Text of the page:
Monaco agrees that whether the timing of the signing request constitutes “duress” is a murky one. It’s possible, he says, but probably not. “The timing might have been inappropriate as they should have been clear from the start, but they always had the power to not give the gift at all. Ultimately it would be up to a matrimonial judge to decide, but likely in this instance, they would consider this to be the husband’s separate property if the parties divorced.”

“In order for an agreement waiving your right to marital property to be valid and enforceable under New York law — in this case the apparent postnuptial agreement at issue —  it would have to be (i) in writing, (ii) subscribed by you and your husband and (iii) acknowledged or proven in the manner required to entitle a deed to be recorded,” says Ory Apelboim, partner in the Matrimonial & Family Law Practice Group at Blank Rome.

A ‘manifestly unfair’ contract

And if these conditions were met? “Then other issues might come into play,” he says. “New York has a strong public policy favoring individuals deciding their own interests through contracts. However, an agreement between spouses may be invalidated if the party challenging the agreement demonstrates that it was the product of fraud, duress or other inequitable conduct, or if the terms are unconscionable or the product of overreaching.”

The fact that you had no counsel and that it could be considered manifestly unfair could also play in your favor. “There could be an inference of overreaching by your husband, which he would be required to rebut,” Apelboim adds. “Additional considerations are the existence of a fiduciary relationship between you and your husband and the fact that postnuptial agreements are contracts which require consideration that is a benefit to each party.”

You have three questions to ask yourself: the legal and financial questions and the moral one. Do you have a legal basis to challenge the postnuptial agreement? Do you believe challenging your husband for half of this down payment ($50,000) would be worth it in the event you divorced? Or is this a matter of principle — you should have been given more time to consider your options, especially given that you have been married for 14 years?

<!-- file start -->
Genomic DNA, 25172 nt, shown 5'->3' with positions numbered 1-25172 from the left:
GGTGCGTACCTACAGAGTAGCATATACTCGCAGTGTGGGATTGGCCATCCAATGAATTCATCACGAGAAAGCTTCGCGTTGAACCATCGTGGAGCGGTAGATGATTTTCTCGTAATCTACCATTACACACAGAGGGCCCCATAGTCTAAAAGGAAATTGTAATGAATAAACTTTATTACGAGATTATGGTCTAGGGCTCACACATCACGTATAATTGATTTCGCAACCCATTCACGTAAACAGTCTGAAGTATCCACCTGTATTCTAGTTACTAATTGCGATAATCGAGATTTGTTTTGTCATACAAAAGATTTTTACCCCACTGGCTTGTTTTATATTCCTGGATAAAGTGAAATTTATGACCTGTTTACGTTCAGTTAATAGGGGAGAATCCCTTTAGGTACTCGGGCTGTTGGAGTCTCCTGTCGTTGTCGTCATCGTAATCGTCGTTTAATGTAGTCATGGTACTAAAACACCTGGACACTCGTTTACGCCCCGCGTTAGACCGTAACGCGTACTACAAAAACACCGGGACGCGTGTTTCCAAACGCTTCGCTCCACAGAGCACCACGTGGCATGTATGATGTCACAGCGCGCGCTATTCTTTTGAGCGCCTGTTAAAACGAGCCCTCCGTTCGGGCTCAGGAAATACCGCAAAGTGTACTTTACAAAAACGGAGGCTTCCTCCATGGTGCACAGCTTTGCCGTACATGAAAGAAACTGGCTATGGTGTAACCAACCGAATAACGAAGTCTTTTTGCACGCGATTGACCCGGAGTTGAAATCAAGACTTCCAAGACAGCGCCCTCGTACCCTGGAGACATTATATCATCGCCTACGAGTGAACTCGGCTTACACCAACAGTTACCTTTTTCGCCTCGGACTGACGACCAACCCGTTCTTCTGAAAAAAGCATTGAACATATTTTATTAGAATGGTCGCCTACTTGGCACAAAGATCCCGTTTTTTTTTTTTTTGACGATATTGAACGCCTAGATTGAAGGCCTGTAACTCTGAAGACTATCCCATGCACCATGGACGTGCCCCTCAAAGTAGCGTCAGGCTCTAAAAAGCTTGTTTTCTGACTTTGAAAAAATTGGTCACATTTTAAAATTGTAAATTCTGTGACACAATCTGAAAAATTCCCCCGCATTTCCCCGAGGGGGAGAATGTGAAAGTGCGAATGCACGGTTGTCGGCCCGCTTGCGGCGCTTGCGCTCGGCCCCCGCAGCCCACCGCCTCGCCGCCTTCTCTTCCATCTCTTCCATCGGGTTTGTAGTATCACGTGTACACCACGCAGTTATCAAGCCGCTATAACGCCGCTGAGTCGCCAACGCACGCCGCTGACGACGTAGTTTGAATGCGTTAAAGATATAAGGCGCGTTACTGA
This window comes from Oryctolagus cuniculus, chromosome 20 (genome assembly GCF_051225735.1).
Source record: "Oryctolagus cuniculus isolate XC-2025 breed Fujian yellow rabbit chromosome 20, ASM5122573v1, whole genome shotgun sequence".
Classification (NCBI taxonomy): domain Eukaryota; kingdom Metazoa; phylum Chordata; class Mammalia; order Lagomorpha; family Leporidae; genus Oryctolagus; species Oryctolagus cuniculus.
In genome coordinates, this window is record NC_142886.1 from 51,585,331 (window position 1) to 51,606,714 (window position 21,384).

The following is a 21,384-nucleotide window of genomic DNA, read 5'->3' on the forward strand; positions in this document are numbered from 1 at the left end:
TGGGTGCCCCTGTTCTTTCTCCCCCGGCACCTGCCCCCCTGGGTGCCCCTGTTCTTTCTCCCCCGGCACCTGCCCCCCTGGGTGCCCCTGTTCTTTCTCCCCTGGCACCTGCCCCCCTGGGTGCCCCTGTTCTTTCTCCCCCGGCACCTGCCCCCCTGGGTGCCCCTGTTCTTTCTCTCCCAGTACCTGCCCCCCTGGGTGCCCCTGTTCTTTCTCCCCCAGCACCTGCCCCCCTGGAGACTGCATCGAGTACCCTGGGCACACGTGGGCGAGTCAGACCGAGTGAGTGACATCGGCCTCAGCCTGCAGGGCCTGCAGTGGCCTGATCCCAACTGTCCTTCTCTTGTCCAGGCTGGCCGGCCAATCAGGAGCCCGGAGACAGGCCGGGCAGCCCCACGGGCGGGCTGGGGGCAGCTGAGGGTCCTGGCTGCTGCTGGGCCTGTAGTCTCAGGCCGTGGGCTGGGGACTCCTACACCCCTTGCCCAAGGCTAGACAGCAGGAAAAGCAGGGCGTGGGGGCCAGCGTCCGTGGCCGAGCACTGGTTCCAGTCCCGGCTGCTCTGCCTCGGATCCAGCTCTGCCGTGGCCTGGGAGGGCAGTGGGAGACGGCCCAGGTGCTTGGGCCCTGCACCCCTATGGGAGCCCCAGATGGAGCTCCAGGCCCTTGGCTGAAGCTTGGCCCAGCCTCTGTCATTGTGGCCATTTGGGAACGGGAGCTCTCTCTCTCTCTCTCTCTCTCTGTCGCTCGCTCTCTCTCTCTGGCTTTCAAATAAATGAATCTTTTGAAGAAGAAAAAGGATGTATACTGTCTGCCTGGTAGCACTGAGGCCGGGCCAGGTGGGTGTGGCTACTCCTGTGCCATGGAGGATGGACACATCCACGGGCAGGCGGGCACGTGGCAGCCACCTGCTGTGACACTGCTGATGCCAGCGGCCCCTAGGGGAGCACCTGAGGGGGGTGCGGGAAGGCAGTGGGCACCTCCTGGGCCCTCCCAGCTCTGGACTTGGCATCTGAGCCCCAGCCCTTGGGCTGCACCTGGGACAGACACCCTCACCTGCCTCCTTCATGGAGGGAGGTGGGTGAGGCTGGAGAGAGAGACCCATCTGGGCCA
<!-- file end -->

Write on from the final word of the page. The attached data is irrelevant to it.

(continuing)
If you do decide to contest this agreement, do it because you would not have signed under any other circumstances. How would you have responded if your in-laws had given you time to think this over? It seems like a big ask by your in-laws after 14 years of marriage. I could better understand their rationale if they had asked you to sign a prenuptial agreement. If you genuinely believe this is unfair, and you signed this contract under duress, ask an attorney for an opinion.

You can email The Moneyist with any financial and ethical questions at qfottrell@marketwatch.com, and follow Quentin Fottrell on X, the platform formerly known as Twitter.

Check out the Moneyist private Facebook group, where we look for answers to life’s thorniest money issues. Post your questions, tell me what you want to know more about, or weigh in on the latest Moneyist columns.

The Moneyist regrets he cannot reply to questions individually.

Previous columns by Quentin Fottrell:

I asked my elderly father to quitclaim his home so I can refinance it — and take out a $200,000 annuity for my sister and me. Is this a good idea?

My partner is against us getting married. I’m not on the deed to his home, but he has a revocable trust. What could go wrong?

I want my son to inherit my $1.2 million house. Should I leave it to my second husband in my will? He promised to pass it on.





Source link

Scroll to Top